On Wed, 25 Mar 2020 at 11:43, Barry Scott firstname.lastname@example.org wrote:
I think the reasoning is that the whole point of the py.exe is to avoid having users edit their PATH on Windows. And further the thinking goes that you do not need the alternatively named python programs.
The alternatively named programs have never been needed on Windows because the issue that prompted needing them on Unix (system scripts that referred to "/usr/bin/python" expecting to get Python 2) didn't exist on Windows. The py launcher was introduced to support file associations for .py[w] files, and to support shebangs. It became common as a command line utility because it's convenient to not need to edit PATH.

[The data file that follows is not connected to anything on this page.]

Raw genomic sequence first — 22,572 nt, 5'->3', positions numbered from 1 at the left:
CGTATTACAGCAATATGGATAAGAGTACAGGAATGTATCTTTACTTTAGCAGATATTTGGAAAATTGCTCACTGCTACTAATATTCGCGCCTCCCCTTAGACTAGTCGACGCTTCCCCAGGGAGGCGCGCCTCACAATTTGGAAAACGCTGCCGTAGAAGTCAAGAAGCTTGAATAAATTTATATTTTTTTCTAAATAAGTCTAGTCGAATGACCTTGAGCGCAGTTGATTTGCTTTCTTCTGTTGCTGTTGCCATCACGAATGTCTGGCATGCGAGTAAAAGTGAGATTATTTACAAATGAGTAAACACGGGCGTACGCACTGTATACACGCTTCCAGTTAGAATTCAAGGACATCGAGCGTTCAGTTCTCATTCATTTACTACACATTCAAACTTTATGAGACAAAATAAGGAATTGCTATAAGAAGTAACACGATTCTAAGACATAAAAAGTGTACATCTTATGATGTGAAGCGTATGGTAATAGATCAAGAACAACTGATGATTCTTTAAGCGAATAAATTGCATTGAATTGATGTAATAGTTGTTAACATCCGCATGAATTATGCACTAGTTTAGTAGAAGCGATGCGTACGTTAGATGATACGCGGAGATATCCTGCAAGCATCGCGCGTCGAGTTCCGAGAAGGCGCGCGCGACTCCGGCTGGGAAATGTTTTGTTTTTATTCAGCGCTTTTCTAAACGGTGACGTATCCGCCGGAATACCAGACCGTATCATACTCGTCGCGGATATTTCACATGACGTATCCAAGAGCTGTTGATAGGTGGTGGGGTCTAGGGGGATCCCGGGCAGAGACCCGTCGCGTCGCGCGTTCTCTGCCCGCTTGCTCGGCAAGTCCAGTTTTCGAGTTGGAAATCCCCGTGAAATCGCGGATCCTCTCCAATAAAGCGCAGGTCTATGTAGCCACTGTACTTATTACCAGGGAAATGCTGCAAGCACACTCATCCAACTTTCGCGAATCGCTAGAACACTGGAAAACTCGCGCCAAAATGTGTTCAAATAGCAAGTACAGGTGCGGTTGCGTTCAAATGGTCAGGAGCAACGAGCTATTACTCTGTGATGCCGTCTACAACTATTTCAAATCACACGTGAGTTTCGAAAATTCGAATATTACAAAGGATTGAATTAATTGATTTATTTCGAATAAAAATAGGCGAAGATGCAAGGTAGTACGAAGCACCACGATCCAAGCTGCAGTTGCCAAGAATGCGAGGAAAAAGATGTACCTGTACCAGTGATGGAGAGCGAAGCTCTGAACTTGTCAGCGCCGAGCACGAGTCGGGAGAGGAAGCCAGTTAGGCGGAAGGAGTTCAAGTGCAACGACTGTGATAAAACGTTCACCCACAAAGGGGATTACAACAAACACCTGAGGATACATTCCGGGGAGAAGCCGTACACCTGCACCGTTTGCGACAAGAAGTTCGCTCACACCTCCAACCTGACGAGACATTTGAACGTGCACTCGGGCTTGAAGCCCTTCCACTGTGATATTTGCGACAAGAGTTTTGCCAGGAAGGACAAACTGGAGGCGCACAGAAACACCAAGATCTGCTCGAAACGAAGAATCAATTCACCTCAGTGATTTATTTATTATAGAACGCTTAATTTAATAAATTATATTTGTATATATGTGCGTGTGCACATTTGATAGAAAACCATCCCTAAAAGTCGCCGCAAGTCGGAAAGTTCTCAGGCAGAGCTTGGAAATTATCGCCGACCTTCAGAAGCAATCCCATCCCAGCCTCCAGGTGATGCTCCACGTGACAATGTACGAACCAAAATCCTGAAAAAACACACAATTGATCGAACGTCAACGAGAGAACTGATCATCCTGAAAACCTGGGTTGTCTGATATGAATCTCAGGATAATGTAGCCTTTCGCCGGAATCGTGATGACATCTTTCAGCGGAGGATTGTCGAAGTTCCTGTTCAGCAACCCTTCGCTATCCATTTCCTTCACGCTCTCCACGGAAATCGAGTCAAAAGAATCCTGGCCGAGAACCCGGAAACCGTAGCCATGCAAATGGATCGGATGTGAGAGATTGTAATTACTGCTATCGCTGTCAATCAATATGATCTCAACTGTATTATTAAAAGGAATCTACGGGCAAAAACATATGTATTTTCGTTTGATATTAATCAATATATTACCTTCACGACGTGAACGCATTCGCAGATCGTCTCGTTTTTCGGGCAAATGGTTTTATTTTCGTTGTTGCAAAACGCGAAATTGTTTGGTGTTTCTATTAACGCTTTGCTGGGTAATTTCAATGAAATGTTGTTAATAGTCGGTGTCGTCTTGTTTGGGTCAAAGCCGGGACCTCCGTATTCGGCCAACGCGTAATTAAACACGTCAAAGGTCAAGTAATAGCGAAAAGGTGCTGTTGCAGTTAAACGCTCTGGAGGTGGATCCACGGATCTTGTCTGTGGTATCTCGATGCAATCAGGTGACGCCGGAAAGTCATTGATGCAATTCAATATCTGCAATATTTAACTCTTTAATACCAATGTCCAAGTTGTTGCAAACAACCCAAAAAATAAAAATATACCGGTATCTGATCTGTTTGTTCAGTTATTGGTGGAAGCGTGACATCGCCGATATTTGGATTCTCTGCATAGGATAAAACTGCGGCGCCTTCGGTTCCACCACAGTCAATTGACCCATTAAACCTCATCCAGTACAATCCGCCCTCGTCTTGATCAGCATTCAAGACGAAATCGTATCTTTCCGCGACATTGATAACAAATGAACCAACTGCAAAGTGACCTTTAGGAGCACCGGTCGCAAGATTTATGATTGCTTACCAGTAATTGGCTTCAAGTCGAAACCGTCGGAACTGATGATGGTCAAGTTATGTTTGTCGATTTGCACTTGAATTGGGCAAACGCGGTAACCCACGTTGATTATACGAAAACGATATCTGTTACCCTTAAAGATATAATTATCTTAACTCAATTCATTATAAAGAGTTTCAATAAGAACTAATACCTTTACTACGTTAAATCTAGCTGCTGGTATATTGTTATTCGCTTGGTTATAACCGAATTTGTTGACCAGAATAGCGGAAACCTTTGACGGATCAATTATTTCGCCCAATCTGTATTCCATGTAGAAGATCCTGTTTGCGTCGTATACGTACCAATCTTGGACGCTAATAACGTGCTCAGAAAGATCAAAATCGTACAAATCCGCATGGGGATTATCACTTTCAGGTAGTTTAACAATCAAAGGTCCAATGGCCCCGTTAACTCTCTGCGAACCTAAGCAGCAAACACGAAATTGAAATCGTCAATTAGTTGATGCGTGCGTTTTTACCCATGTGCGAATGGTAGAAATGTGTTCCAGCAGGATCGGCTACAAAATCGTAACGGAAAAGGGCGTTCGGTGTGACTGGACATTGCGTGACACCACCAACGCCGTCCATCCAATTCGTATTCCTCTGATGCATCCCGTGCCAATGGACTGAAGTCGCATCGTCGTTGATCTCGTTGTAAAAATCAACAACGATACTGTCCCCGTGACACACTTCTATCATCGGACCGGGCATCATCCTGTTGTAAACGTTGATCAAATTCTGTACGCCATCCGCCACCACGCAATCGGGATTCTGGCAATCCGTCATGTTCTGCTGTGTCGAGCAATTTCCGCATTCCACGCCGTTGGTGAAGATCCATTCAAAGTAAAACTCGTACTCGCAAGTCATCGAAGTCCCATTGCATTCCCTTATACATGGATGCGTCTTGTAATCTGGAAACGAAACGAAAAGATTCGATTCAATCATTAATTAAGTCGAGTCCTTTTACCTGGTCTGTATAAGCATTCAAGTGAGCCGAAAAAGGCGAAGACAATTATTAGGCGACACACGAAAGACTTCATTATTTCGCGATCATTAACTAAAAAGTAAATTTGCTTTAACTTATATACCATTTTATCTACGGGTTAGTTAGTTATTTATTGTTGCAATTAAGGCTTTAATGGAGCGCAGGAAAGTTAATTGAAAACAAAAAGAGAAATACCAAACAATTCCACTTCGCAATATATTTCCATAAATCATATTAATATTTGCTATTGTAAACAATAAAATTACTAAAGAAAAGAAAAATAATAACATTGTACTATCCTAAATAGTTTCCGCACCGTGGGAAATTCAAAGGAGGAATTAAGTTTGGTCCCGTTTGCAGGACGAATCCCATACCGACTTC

The relevant PEPs for the history are PEP 397 for the launcher and PEP 394 for the background on versioned names on Unix (although I'm not sure all distros actually follow PEP 394...)
The only reason anyone has ever suggested versioned executables on Windows is for Unix compatibility - the reasons they are needed on Unix simply don't apply on Windows (at least not in my experience - it's possible that some peoplehave workflows that need versioned executables, rather than simply using absolute paths or the launcher).